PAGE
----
Girl readers are likely to be much interested in Eilonwy, a princess with limited magical powers. Her major magical item is a golden ball that can cast light. In other words, Eilonwy has a magic flashlight. Eilonwy will develop into a love interest in the Prydain Chronicles, although in this first novel, Taran thinks of her as a little girl — a characterization that Eilonwy vehemently disagrees with.

Quickly, readers will notice that Eilonwy is very blunt in her speech to Taran. When Taran calls her a little girl after she has told him that she is not a little girl, she tells him, “But I am not a little girl. Haven’t I just been and finished telling you? Are you slow-witted? I’m so sorry for you. It’s terrible to be dull and stupid.” A little later, she asks, “I don’t mean to hurt your feelings by asking, but is Assistant Pig-Keeper the kind of work that calls for a great deal of intelligence?”

Another characteristic of Eilonwy’s speech is her use of original comparisons. At one point, when Taran is surprised, Eilonwy tells him, “You should really see your expression. You look like a fish that’s climbed into a bird’s nest by mistake.”

Much of the delight of reading the Prydain Chronicles centers on the relationship between Taran and Eilonwy, which can be rocky, as very often Eilonwy will decide that she is not speaking to Taran, although very quickly she will reverse herself and start speaking to him.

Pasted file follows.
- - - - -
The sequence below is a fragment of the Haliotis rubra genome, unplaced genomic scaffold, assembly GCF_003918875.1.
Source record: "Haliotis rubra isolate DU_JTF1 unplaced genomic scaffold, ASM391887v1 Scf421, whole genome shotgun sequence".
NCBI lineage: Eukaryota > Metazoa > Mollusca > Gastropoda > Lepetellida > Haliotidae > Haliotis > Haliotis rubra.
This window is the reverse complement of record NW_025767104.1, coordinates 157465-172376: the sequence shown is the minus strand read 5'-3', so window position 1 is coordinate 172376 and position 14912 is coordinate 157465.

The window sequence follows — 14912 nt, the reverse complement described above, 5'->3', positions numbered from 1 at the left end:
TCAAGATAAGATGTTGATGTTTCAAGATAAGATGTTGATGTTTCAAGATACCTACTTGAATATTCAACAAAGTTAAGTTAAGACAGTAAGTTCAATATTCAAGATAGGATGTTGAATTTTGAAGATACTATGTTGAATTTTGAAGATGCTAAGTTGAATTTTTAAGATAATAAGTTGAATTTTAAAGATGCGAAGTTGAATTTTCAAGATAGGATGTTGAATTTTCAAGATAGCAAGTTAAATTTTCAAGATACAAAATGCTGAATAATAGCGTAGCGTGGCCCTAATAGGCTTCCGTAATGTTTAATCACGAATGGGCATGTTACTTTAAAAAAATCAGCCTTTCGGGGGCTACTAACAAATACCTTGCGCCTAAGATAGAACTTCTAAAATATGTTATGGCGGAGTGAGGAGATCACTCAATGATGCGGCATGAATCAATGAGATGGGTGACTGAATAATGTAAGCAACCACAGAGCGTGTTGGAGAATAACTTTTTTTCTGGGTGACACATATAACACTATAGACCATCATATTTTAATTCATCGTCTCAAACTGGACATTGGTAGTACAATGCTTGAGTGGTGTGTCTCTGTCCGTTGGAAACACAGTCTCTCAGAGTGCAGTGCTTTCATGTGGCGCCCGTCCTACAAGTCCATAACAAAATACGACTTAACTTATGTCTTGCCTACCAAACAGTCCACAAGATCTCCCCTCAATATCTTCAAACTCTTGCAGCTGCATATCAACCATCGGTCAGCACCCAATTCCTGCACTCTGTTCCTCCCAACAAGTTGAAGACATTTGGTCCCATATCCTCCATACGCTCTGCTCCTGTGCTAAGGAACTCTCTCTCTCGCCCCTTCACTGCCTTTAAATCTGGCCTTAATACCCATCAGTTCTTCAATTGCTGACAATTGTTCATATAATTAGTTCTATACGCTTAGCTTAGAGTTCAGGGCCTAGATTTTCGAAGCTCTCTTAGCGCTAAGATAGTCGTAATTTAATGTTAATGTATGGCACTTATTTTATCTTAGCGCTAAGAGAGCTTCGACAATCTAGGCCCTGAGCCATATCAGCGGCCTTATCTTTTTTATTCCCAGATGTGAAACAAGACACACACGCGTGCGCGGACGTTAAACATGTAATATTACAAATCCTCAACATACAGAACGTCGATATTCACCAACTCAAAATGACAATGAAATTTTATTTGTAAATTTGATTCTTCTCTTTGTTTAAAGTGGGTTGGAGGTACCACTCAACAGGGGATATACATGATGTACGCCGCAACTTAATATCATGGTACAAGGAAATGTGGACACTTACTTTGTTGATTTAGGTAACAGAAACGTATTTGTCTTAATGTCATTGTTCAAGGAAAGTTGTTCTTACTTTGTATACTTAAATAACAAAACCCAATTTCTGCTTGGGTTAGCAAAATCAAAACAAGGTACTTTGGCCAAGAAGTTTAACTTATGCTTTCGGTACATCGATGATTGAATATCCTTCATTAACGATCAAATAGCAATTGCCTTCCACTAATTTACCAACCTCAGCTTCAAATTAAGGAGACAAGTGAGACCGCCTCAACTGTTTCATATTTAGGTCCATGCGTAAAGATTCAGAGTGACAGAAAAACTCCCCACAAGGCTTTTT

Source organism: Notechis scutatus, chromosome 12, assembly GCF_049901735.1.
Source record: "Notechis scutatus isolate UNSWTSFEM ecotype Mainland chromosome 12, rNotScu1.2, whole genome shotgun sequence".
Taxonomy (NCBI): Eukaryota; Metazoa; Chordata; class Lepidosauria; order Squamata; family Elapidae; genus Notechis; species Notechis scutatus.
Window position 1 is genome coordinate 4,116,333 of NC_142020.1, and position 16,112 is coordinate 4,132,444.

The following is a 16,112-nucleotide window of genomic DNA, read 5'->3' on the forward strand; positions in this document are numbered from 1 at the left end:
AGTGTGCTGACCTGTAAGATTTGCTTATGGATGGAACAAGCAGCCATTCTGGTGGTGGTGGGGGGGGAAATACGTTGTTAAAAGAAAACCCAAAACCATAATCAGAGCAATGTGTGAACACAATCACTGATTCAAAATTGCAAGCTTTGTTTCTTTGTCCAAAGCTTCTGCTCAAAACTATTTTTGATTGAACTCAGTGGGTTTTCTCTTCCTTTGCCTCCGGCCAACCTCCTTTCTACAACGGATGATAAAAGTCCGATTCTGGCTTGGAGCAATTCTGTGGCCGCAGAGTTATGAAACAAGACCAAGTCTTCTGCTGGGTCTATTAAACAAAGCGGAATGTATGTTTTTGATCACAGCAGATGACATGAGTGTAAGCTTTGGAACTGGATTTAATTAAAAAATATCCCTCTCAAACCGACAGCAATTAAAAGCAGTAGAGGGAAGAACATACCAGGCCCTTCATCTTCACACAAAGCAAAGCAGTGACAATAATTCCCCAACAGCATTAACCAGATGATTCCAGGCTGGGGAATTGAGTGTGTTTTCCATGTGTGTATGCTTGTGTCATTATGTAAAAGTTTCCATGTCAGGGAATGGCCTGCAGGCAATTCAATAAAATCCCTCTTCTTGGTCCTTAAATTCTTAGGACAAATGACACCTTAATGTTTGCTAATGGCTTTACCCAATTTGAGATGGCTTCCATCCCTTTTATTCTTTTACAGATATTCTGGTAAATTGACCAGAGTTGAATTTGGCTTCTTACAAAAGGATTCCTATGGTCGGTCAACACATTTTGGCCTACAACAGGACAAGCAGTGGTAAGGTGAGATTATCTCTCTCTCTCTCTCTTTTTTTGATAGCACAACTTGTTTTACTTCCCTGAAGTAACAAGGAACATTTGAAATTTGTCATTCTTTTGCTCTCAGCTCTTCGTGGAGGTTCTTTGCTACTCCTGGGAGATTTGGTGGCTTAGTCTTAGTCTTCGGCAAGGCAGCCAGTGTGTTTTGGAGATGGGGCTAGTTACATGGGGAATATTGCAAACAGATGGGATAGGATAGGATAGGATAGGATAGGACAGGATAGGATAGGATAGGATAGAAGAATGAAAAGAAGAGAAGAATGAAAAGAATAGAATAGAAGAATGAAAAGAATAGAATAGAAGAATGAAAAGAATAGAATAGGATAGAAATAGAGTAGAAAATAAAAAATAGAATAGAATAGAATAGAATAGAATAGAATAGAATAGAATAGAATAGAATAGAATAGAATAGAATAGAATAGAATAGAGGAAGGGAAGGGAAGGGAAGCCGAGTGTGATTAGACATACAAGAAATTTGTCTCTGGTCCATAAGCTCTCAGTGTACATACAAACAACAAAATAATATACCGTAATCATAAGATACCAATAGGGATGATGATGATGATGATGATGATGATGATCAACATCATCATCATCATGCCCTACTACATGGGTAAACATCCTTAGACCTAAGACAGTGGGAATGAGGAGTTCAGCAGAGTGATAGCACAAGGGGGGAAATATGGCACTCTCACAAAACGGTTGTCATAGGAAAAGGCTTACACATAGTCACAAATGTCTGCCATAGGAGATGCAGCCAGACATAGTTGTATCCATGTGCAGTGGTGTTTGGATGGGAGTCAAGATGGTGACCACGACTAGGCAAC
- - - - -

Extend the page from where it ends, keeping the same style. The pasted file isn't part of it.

Other major characters are Fflewddur Fflam, a wandering would-be bard and sometimes ex-king with a magic harp whose strings break when Fflewddur exaggerates, as he so frequently does to make his stories better, and Doli of the Fair Folk, whose face becomes blue during his many unsuccessful attempts at turning himself invisible.

The Book of Threeis an entertaining page-turner, with many chapters ending in cliffhangers. It is also filled with humor. (Dallben, an elderly enchanter, meditates, a job so exhausting that he can do it only while lying down with his eyes closed. He meditates especially after meals.)

It is also a book that educates while telling an exciting story. Taran learns such lessons as not to judge the bravery of a man by how much hair he has on his head or by the clothing he is wearing, and Taran learns the importance of home. In the Prydain Chronicles, Taran grows.

The entire series is highly recommended and award winning. In 1969, the fifth novel in the series, The High King, won the Newbery Medal, which is given for the best American contribution to children’s literature in a certain year. In 1966, the second novel in the series, The Black Cauldron, was a Newbery Honor Book (runner-up to the Newbery Medal winner).

By the way, the Disney movie titled The Black Cauldronshould probably be avoided although it got the voice of Eilonwy exactly right. At least, read the books — the movie is based on the first two Prydain books, The Book of Threeand The Black Cauldron— first.

If your 10-year-old-and-up child has not already been introduced to the Prydain Chronicles, now may be the perfect time for them to make the acquaintance of Taran, Eilonwy, Fflewddur Fflam, Gurgi, Prince Gwydion, and the other residents of this mythical, magical kingdom.


Copyright by Bruce D. Bruce; All Rights Reserved